By Jeffrey Bartholet
Henry “Hank” Crumpton has spent most of his career as a spy or spymaster for the Central Intelligence Agency. An expert on running covert operations in difficult regions of the world, he began tracking and battling Al Qaeda in 1998 and oversaw the CIA’s Afghan campaign to topple the Taliban after 9/11. Crumpton later served as the senior counterterrorism official in the U.S. State Department, a job he held until early 2007. He now runs the Crumpton Group, a private consulting firm in Washington and Warsaw that brokers information, access, and business deals in emerging markets. He spoke to NEWSWEEK’s Jeffrey Bartholet about the current war against Al Qaeda and the successes and failures of American policy since 9/11.
NEWSWEEK: How plugged in are you now on Afghanistan and Pakistan?
Hank Crumpton: Very.
The last time we spoke, you were telling me about what you would do if you were going after Al Qaeda. You said the U.S. had to make deals with the tribes in Waziristan and the areas along the Afghanistan-Pakistan border, and turn them against the Arab foreigners in their midst.
Do you see any of that happening? Did anyone listen to you?
No. [Laughs] But it takes time for ideas to percolate. Policymakers, not only in America but abroad, should reflect not only on what we did in Afghanistan but also on what [Gen.] David Petraeus has been able to do in Iraq. And Pakistan now is saying the right things. They’re talking about a more enduring counterinsurgency effort that reaches into the tribal areas.
What do you hear about that?
I’m hopeful, just because we have so many common interests. There’s going to be a period of coalition government in Pakistan, figuring out who’s who and how to work together with the Pakistani military and security services. That’s going to take a little while, which is unfortunate, because time is our enemy. But they may figure out an even better relationship with us.
Does Pakistan’s new army chief, Gen. Ashfaq Parvez Kayani, have more leeway to cooperate with the Americans, and perhaps to give the Americans more leeway to operate in the tribal areas, than Musharraf did?
That’s a good question, and though I don’t know, I wouldn’t rule it out. What’s perhaps more important than the military [aspect] are some of the comments made about economic investment, working with locals, and negotiating with some of the militants. I’ve spent my adult life talking to people I don’t agree with, and I encourage that because maybe half of them will come around.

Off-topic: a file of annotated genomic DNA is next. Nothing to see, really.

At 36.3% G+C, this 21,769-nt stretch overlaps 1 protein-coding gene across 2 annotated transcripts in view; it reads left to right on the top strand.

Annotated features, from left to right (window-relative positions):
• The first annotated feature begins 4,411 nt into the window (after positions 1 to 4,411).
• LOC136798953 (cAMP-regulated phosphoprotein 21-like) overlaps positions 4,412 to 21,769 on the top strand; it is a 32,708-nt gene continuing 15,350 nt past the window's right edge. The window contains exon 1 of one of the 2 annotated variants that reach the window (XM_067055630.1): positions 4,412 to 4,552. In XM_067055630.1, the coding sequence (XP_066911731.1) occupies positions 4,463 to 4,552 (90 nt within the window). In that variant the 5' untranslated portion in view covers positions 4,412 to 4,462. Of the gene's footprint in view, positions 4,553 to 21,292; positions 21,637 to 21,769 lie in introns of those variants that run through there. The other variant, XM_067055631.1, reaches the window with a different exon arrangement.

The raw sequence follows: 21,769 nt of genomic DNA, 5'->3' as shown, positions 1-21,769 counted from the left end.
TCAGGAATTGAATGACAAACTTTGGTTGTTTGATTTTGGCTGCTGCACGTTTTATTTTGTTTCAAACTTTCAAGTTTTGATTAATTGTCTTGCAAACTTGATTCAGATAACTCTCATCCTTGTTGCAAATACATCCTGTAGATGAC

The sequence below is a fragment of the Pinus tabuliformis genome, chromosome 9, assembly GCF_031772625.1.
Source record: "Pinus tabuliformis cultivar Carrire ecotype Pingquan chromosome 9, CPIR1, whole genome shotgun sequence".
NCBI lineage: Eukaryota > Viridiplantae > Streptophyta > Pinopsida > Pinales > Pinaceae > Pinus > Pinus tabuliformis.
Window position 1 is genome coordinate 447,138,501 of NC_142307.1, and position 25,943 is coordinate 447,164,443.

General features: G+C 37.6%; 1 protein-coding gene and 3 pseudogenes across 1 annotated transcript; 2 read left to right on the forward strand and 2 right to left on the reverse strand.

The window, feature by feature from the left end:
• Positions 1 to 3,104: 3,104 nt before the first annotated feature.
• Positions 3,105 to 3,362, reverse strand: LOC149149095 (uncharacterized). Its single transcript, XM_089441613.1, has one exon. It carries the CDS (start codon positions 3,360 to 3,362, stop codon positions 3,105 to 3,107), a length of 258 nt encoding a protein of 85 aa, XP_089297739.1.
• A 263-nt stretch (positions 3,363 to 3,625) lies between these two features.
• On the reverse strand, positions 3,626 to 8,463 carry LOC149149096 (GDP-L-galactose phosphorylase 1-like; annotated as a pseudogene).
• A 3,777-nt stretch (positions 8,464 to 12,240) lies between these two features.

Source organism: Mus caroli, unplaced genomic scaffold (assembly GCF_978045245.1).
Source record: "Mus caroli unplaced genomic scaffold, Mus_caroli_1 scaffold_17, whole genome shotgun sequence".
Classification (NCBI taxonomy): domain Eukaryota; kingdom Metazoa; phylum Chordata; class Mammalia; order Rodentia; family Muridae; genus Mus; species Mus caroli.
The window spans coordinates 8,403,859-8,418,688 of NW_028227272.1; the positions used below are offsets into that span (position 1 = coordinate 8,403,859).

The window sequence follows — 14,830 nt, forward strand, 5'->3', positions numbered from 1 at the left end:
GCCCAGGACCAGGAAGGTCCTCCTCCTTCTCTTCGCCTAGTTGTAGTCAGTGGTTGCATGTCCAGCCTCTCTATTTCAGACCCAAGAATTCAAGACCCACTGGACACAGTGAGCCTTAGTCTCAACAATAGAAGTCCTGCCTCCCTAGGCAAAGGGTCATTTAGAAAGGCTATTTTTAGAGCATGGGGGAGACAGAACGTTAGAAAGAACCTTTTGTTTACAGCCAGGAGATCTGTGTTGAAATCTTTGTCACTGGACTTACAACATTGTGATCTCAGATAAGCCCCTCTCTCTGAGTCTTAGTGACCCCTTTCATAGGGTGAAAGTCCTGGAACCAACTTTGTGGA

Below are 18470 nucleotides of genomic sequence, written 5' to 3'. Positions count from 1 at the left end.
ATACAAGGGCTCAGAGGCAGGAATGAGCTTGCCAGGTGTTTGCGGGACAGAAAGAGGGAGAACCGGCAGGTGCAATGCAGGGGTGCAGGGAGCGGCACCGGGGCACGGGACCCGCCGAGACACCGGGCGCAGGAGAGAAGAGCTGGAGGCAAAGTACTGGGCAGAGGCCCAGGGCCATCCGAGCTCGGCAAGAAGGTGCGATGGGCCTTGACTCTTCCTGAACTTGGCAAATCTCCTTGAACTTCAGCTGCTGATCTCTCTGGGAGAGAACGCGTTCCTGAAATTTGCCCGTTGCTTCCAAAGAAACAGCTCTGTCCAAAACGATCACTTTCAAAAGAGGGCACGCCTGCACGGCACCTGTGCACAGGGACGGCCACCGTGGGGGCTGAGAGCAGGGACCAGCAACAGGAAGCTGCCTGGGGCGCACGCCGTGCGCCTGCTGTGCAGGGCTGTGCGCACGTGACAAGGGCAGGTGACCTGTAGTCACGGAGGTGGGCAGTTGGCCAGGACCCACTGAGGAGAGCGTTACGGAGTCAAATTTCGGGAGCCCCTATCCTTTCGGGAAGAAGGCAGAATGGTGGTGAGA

In the past, that hasn’t worked in the tribal areas. Musharraf and his people have made deals with the militants and the militants didn’t follow through on their end of the bargain.
It was a disaster.
So why do you hope now that they may be more trustworthy or—
I think it’s less a question of trust and more a question of benefits. Coercive force is a variable in their thinking, but more important is positive reinforcement or positive incentives. An example is energy. The [tribes along the border] are desperate for energy. And with energy you could improve the quarries there.
What kind of energy do they need, what kind of quarries can they exploit?
They’ve got some wonderful stone, marble and granite …
This is in Waziristan?
Yeah, and all the way down to Baluchistan, in all the tribal areas. The way they mine it is by using explosives to blow it up. By some estimates they lose as much as 80 or 90 percent. And they pick up what’s usable and truck it out. You could go in there with some big wind turbines or solar panels, you name it, and generate some energy. Then we could bring in some first-class mining equipment. Their wages and productivity [would jump] overnight, creating more jobs, more wealth. That’s the way you have to wage war. You go in there and clean the enemy out of that district, then come in the next day with wind turbines and say this is what we’re going to do. They want it; they own it.
Are you involved in anything particular like this?
No. I’ve been talking about it for years, and people say, “That’s a great idea.” [But nothing happens.] The reason I focus on energy is because once you have that, people can set up their satphones and have good communications to the world. Then you’re talking about education, microfinance, and a connection to the global community of nations, which is the last thing Osama bin Laden wants.